4 New Hire Forms Needed in New York State

As we have now entered the second month in 2018, some of our organizations will be hiring new employees for continued operation and some for the upcoming seasonal summer months.  Hiring new employees into the workforce is great, we have a tremendous opportunity to set the new hire up for success with a great onboarding process and introduction to the organization.  With new hires, comes legal paperwork.  State and federal forms get updated and posted on government websites for all of us to use.  As leaders and business owners, we need to ensure our forms are updated and legal.

Below are the new hire forms needed in New York State:

  1. Form I-9, Eligibility to work in the United States: This form is required in every state for new hires and needs to be reviewed for expired ID’s; driver’s license, passport, etc. Organizations must verify that each new employee is legally eligible to work in the United States.  Ensure the form is filled out correctly and signed by the right person in the organization.  This form changed in late 2017.
  2. Form W-4, wage Withholding Allowance Certificate: This form is necessary for federal withholdings. All employees should complete and sign a Form W-4 prior to starting work.  Currently, the 2017 form is still being used.  Watch for any updates or changes in 2018, related to the new tax legislation.
  3. Form IT-2104, Employer Allowance Certificate (NYS): This is the New York State withholding form required to be completed in full prior to an employee starts working for the organization. Ensure you are using the 2018 version of the form.
  4. Wage Forms Required by New York Labor Laws: Organizations are required to provide wage notification forms to all employees. The forms vary by hourly, salary, salaried nonexempt, etc.  The link above provides a definition on which form to use based on the classification of the employee.  Reminder, these forms were updated in 2017 as well.

These are the legally required forms that employees are required to complete prior to starting work (I-9 the first three working days).  Other forms will vary by organization; direct deposit, safety rules and regulations, handbooks and policies, IT and login information, safety and security, vehicle registration, cellphone policy, tour of the facility, labor and employment posters, payroll deductions, payroll processing, etc.  Remember, state forms will vary.  Pennsylvania uses a different withholding form from that used in New York.  Consultants should be providing a signed an updated (revised 11.2017) federal Form W-9.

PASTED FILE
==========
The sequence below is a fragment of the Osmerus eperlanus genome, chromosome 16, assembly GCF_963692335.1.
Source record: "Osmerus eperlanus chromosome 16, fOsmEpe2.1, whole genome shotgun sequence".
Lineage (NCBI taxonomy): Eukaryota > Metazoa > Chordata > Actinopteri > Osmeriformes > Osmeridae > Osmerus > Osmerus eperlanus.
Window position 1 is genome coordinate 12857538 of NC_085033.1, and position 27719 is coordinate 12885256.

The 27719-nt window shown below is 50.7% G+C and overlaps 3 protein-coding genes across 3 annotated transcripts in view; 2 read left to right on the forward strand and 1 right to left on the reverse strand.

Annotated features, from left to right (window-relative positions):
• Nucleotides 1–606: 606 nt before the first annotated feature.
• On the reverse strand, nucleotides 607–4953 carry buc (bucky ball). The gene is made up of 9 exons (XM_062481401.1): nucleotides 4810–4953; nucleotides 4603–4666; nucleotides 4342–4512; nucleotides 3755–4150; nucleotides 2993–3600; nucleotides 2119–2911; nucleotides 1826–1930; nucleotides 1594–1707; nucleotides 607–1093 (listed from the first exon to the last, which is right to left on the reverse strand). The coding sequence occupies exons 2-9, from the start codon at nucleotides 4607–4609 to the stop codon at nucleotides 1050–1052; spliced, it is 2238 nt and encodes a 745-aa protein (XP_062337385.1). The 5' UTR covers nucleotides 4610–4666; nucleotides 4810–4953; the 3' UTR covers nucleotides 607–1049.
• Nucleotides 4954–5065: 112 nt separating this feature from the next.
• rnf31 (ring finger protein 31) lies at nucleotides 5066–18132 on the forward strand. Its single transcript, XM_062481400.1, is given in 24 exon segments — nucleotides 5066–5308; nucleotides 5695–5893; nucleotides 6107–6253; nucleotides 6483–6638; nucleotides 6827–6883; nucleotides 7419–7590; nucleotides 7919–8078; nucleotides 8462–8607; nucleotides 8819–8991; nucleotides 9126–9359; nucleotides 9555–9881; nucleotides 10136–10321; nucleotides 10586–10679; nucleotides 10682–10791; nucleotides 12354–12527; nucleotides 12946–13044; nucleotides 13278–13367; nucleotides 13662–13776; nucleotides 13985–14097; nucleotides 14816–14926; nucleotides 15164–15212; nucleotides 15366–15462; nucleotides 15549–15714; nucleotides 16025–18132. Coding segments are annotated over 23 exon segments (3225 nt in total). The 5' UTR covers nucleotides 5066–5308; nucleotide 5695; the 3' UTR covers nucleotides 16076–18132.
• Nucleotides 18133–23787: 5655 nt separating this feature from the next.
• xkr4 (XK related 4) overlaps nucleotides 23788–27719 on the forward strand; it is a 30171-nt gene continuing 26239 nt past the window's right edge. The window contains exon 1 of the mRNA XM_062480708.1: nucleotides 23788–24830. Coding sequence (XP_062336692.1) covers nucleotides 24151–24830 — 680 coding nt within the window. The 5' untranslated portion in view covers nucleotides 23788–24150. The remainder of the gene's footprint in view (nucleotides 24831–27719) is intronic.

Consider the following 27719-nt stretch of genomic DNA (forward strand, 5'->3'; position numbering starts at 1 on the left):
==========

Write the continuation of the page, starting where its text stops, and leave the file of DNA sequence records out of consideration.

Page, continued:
Develop a checklist for your organization to ensure we consistently cover information for all new hires.  The onboarding process is an important part of the employment relationship and many people will decide during this process how long they will potentially stay with an organization.  As leaders, we need to ensure all employees feel welcome and engaged on day 1, while covering the legalities of the employment relationship.  If you need assistance developing a new hire orientation checklist, seek guidance, the last thing we want is to place a new hire in a conference room and have the individual read policies and sign paperwork alone all day.  I have been part of process like this and it does not work!

4 Need to Knows on Inclement Weather and W-2 Scams Updates

The weather, throughout the country during this time of year can be extreme, causing delays, and at times we will need to shut down operations because of inclement and unpredictable weather.  As most of us know, a few weeks ago the extreme cold was a perfect example of weather causing operations to close.  As leaders, we need ensure safety of our workforce and to fully understand the laws and regulations related to pay for both exempt and nonexempt workers, if the organization closes due to inclement weather.  

Below are 4 need to knows on inclement weather and pay: